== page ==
Write using clear paragraphs–as a general rule, a paragraph should be two to three sentences covering one point. Be mindful of length: too long and you’ll risk putting off the reader but too short, and you’re unlikely to have covered everything.

Aim for half a side of A4 (or one page maximum), and you’ll be on the right track.

3. What's in a name?

Whenever humanly possible, a cover letter should be addressed to the person dealing with applications.

Usually, this will be shown somewhere in the job advert; but if it isn't, it's worthwhile doing a little detective work to find out. Visit the company's website and look through the staff page, check social media or simply call and ask. Why is this important? Because you'll be addressing your letter correctly, showing attention to detail. You'll also be showing initiative, which suggests genuine interest in the role.

If you find a name, address with ‘Dear Mr Smith/Dear Ms Jones’.

And if you don’t? Use 'To whom it may concern'.

4. What goes where?

There are no set rules on cover letter structure, but here's a paragraph by paragraph guideline to help you keep it to the point with a good flow to impress recruiters. Don't worry: even if your experience is minimal, you can highlight skills you have learned in other areas.

Opening paragraph – Why are you writing?

The opening paragraph should be short and to the point, explaining why you’re getting in touch.

Example: I wish to apply for the role of Digital Marketing Assistant, currently being advertised on Please find enclosed my CV for your consideration.

Second paragraph – Why are you great for the job?

Briefly describe your skills and experience, including any relevant training courses and/or qualifications. As you do so, refer to the skills listed in the job description and match them up. If you've actually used the company or product yourself, tell them!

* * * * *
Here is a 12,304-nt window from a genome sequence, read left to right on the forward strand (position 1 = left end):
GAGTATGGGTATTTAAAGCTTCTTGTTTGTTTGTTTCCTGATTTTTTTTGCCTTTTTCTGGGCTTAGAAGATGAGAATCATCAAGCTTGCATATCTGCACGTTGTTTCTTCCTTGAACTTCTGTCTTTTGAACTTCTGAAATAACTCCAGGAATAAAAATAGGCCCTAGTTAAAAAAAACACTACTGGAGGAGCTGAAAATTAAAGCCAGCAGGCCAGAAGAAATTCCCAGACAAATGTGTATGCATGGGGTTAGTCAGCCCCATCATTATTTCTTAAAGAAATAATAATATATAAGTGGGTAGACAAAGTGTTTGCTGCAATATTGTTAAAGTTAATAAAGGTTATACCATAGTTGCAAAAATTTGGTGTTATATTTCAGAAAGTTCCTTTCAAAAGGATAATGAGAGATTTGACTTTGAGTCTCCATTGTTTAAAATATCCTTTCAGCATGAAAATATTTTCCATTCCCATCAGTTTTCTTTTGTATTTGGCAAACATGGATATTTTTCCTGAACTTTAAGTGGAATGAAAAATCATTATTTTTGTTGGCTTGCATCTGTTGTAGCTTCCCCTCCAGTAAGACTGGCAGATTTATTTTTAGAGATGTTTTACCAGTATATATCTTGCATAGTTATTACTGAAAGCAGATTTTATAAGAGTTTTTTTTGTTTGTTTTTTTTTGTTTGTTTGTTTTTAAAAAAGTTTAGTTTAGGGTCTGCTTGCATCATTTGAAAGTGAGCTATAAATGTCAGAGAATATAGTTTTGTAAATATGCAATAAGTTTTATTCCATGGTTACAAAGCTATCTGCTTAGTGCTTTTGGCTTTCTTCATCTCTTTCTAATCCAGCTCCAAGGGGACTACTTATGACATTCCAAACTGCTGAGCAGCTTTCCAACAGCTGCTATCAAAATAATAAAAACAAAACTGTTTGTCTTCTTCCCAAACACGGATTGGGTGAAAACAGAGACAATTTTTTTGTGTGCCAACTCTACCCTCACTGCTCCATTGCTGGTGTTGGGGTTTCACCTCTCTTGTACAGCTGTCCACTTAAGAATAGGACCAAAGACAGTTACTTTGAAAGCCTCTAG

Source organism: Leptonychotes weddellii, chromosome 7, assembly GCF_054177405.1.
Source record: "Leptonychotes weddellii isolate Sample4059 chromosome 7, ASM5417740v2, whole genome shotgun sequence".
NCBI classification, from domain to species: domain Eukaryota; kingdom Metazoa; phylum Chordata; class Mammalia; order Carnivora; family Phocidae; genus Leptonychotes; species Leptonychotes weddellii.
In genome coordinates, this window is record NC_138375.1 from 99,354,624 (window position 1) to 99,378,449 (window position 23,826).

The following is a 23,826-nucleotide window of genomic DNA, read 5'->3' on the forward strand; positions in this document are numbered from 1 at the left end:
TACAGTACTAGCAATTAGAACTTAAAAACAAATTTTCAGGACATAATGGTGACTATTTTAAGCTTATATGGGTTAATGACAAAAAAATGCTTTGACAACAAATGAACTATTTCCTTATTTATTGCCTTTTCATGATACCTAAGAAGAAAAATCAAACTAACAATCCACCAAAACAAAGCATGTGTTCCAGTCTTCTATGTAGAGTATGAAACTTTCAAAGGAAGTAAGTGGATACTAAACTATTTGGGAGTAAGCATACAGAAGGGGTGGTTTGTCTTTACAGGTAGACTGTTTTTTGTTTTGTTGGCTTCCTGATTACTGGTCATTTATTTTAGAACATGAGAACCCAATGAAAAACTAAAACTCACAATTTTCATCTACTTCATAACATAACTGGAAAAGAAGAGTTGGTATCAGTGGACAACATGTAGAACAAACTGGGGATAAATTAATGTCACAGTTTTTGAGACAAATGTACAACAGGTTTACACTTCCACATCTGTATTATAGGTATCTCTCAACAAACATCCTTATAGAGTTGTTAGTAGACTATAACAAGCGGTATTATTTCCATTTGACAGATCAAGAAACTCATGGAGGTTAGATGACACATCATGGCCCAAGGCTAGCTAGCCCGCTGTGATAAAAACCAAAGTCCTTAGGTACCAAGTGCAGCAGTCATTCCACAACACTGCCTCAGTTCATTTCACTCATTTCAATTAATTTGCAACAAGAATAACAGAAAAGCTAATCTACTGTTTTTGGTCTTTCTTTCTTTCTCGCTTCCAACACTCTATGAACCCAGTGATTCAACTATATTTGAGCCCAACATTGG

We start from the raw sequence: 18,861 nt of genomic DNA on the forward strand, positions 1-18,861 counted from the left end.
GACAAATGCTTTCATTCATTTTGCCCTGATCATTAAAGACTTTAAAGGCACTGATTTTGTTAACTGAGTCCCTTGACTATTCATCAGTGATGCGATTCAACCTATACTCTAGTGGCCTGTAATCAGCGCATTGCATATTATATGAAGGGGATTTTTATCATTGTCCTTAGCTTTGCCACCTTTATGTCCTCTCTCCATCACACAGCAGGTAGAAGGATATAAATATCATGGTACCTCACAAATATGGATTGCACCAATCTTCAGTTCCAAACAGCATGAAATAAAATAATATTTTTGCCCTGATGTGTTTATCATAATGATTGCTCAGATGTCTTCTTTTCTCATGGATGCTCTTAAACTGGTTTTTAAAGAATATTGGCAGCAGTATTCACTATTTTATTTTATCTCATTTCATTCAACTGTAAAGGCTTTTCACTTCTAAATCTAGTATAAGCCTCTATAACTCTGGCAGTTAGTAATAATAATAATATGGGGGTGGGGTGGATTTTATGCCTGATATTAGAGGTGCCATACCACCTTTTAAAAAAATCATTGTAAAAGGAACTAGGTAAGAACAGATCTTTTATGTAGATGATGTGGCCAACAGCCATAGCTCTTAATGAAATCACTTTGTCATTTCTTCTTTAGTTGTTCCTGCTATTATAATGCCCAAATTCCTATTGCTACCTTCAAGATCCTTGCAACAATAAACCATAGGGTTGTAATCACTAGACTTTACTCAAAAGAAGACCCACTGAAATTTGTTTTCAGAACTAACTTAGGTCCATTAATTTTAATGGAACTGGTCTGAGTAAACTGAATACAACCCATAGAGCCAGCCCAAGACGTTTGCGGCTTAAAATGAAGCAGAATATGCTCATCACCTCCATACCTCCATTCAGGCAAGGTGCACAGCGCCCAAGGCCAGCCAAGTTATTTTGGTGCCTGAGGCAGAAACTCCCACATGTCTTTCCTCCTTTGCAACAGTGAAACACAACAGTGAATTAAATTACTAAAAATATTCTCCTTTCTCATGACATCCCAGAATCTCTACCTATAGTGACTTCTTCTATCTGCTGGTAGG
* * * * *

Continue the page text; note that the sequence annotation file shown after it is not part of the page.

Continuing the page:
Example: I have a (specific qualification) in Digital Marketing and recently completed unRecruitment skills training with People and Their Brilliance. I am keen to apply all that I have learned and believe that my knowledge of (specific skill or experience), coupled with my enthusiasm to gain experience in this field make me a good candidate for the role.

Third paragraph – What can you do for the company?

Now’s your opportunity to emphasise what you can do for the company. Here, you can outline your skills, experience and career goals. Again, if experience is thin on the ground you can emphasise things such as your capability to learn and positive attitude.


Fourth paragraph – Say it again

Here’s where you reiterate your interest in the role and why you would be the right fit for it.


I am committed to applying my digital marketing knowledge to help your company raise its profile and am ready to start actively contributing to the business as soon as possible.

Thank you for your time and consideration. I look forward to meeting with you to discuss my application further.

Signing Off

Sign off your cover letter with ‘Yours sincerely’ (if you have addressed the recipient by name), or ‘Yours faithfully’ (if you've addressed it generically), followed by your name. Note the lower case 's' or 'f'.

Before you hit 'send'...

Check it. Read it through for spelling errors or mis-typed words, then read it through again, imagining you are the potential employer. Check you've addressed the recipient correctly, that you've included the right contact details and any attachments. Confident it’s fine now? Check it again. And when you do hit 'send' or post the envelope in the box, take a deep breath and feel confident.